The Teahouse Fire by Ellis Avery

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May 11, 2015

THE READING JOURNEY continues! This little gem ended up being a lot denser than I thought, and took me a whole extra five days to read than I’d anticipated. Luckily, I followed it up with a short book, so I’m back on track today. 

The Teahouse Fire is inevitably charming for anyone who loves Japanese history and female heroines.

It examines the history of a samurai-class family who practices  tea ceremony and the changes that are wrought upon them with the fall of the Shogun, and the rise of the emperor and the beginning of the Meiji era. The narrative also weaves family ties with the cultural nuances of Japanese culture, society, and opinion of the time. 

The Meiji period marks the start of the infusion of the west in Japan, which brought all sorts of problems to isolationist Japan, even in large capitals like Kyoto where the book is set. Bonds that had been forged during the Tokugawa era (the last era of ‘classic’ Japanese history) are challenged by different reactions to the new infusion of culture from the west that opened the Meiji period.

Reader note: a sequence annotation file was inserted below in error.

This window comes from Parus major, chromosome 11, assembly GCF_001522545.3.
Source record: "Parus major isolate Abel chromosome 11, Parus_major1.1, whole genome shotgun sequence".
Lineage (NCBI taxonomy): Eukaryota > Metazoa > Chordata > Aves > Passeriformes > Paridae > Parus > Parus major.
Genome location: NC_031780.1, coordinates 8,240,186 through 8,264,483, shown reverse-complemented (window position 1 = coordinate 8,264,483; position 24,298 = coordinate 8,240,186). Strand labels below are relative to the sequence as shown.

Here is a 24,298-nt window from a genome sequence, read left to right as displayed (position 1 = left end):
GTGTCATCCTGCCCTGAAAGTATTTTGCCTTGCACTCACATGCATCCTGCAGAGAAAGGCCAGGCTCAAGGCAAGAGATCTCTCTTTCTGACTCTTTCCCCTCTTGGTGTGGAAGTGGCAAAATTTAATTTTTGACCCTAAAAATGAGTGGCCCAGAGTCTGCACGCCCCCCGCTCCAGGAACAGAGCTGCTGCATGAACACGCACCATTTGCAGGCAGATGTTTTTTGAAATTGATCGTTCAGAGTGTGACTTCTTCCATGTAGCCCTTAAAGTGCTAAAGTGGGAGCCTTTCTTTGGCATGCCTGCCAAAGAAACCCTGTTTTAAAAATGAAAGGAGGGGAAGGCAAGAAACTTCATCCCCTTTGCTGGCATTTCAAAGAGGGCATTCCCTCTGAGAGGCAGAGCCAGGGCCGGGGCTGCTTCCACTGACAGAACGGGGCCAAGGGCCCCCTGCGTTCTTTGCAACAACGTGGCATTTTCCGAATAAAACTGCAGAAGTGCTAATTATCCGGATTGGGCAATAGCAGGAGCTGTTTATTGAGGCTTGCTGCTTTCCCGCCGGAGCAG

The story is driven by a fantastic lord and liege dynamic between the narrator, orphaned french girl Aurelia who is brought to Japan by Christian missionaries, and the headstrong female proprietor of the Shins, a samurai-class tea family who adopts her, Shin Yukako.

Aurelia is a sympathetic if simple character. Your heart breaks for her when even after years of living in Japan, she’s still looked down on as a dirty ‘foreigner’ by the women at the community bathhouse, and told to bathe elsewhere. The fact that Avery is also able to weave an unexpected lesbian vantage into this unique point in history makes it all the more enjoyable and impressive.

At times the prose can be clunky and dense, as the author struggles to describe everything form the eyes of our foreign narrator, who doesn’t always understand what she is seeing.  The character development is beautiful, but extremely slow (over the course of 25 years). That being said, if you read this, you’re really reading it for the author’s excellent knowledge of Japanese history and language, evident in her extreme attention to detail and commentary on the Japanese language from the eyes of the narrator. 

Read this if you like Memoirs of a Geisha, Japanese history, historical literature, Japanese tea ceremony, inter-generational epics, LGBT stories, or Lisa See novels.

I’m reading 41 books this year. See original post here.

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